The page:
wucmdex.exe, zsxtr.exe

Another day, another completely undocumented windows worm. Has any legitimate traffic ever happened on port 445? I doubt it. This week’s culprits are the barely-heard-of wucmdex.exe and the completely-unknown zsxtr.exe.

If your computer starts “acting funny”, Mcafee won’t run and so forth, well, here you are. If you can’t even call up the task manager, that’s an artefact of the zsxtr.exe infection.

I’ll have more information on this soon, and I’ll put together another document on the fixes for these bastards, but for now I suggest you apply the following procedure, that might as well be called the ANSI Standard Windows Fix: log in to safe mode with command prompt, as administrator, delete the file and hand-scrub the registry, P.S. hope you got everything. In this case, like so:

  1. Reboot the machine and hit F8 as soon as it POSTs.

  2. Choose “Safe Mode With Command Prompt”.
  3. Log in with an admin-privileged account.
  4. At the command prompt, do this:
    cd c:\windows\system32
    attrib -s -h -r wucmdex.exe
    attrib -s -h -r zsxtr.exe
    del wucmdex.exe
    del zsxtr.exe
    
  5. Run regedit, search for both of those filenames and delete any registry entries you find with them in it. On my machine, zsxtr.exe appears under a folder called “Krypton” which I’ve also deleted. There’s an associated file hidden in c:\windows\system32 called sys16.exe, which you should also unhide and remove.
  6. Reboot, hit F8, choose “safe mode with networking” and do a full Windows Update.

I should add here that it’s a good idea as a general practice to turn “System Recovery” off and to have all of these security updates on a burned CD. That last step, the Windows Update part, is just a race against time.

More news as it develops. Again, I’m grateful for any information people want to add to this. Please email me or leave a comment below.

This entry was last updated 1:00 PM EST, July 21/04

5 Comments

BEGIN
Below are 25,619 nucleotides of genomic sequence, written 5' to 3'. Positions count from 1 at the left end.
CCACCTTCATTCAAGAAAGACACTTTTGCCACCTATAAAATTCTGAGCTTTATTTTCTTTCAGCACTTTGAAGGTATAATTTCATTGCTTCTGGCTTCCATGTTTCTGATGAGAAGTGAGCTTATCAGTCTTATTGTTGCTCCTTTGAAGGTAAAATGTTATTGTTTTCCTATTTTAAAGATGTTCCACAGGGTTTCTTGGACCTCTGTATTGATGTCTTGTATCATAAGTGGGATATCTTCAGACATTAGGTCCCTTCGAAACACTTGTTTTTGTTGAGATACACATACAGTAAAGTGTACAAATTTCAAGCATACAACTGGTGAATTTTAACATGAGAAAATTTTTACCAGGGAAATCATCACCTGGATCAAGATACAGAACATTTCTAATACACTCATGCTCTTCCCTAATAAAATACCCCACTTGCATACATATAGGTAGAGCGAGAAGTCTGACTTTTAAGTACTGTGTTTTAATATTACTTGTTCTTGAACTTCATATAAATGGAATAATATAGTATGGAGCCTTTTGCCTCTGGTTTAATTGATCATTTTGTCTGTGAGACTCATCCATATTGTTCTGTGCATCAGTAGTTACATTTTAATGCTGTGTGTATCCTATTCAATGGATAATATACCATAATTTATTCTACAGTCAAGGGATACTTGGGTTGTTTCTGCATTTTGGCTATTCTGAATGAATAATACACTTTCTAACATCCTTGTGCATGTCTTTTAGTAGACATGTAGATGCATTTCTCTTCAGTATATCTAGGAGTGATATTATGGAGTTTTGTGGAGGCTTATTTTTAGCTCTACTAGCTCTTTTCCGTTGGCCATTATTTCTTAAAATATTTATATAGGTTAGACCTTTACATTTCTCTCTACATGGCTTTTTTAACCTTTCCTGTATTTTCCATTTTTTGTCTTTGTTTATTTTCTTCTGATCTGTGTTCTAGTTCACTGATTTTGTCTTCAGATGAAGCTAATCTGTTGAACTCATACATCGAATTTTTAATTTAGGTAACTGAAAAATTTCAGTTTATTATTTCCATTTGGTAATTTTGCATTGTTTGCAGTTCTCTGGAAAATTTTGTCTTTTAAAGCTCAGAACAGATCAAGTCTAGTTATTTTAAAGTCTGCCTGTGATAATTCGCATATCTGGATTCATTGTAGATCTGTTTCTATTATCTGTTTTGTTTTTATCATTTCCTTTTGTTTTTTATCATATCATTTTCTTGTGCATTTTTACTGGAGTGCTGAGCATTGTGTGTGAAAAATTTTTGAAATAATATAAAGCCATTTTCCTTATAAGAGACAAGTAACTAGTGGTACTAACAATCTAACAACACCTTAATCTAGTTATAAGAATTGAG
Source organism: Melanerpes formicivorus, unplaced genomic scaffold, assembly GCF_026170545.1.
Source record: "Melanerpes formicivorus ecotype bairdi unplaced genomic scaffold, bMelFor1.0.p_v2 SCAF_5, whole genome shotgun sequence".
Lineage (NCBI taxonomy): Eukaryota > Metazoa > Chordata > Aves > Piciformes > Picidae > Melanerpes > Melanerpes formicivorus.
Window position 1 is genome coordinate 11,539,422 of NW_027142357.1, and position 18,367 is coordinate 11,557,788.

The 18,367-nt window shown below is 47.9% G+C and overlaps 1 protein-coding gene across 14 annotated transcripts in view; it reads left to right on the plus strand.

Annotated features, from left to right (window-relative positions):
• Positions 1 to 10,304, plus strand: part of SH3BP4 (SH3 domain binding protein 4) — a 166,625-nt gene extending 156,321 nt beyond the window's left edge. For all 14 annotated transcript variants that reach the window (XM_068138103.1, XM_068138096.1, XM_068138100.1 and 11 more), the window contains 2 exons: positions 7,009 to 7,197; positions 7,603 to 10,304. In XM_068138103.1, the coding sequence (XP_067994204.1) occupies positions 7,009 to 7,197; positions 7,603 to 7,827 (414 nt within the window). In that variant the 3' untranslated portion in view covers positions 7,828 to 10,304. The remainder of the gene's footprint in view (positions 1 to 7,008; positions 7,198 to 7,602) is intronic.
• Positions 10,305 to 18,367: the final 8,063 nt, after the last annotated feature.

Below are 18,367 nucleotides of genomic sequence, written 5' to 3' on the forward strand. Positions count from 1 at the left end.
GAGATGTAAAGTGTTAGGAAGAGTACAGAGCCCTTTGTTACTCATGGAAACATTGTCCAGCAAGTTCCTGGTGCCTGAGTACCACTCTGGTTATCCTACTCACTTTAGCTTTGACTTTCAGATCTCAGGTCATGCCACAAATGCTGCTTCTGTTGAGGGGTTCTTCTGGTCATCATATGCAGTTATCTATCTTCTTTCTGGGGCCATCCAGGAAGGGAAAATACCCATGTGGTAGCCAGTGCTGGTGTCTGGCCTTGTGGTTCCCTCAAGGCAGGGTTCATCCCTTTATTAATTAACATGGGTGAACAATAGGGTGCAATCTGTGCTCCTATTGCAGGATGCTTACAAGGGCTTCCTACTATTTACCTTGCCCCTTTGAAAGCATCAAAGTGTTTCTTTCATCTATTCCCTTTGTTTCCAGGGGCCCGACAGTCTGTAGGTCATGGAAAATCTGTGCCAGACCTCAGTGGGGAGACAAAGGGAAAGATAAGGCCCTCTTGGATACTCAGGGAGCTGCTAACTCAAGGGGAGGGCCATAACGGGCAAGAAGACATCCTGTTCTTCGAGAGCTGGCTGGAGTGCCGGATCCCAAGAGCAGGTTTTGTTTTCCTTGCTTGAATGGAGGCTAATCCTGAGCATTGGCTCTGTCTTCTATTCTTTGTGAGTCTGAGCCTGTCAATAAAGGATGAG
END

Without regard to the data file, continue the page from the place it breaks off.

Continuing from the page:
1. Posted July 21, 2004 at 10:10 pm | Permalink

    My, my, my, you are a busy guy. Hope that you caught a rare and not so virulent bug in the wild – a curio of sorts – and not a new bad mofo. It’s hard to tell how things are going with the lack of feedback…

    good luck!

  2. Mike Hoye
    Posted July 21, 2004 at 11:04 pm | Permalink

    God, here’s hoping. The problem is that Carleton’s system architecture is so antiquated and so thoroughly baroqued it’s almost impossible to track down everything that needs to be fixed. It’s like trying to repel boarders from a fractal.

  3. Mike Hoye
    Posted July 23, 2004 at 3:48 pm | Permalink

    Oh, it gets better. It looks like that zsxtr.exe thing actually gives itself a random five-letter name on every machine. And then claims that it’s Windows Media Player. Awesome.

    Christ, I hate windows.

  4. Posted July 24, 2004 at 10:00 am | Permalink

    We had some fun with wucmdex.exe (completely-unknown at that time) in our university network. The variant we found is by now detected by McAfee as BackDoor-CGS.
    AFAIK all the affected machines were missing security patches, notably MS04-011 and MS04-012.

  5. Mike Hoye
    Posted July 24, 2004 at 10:20 am | Permalink

    It’s good to know that McAfee is picking it up now. Thanks, Wolfgang.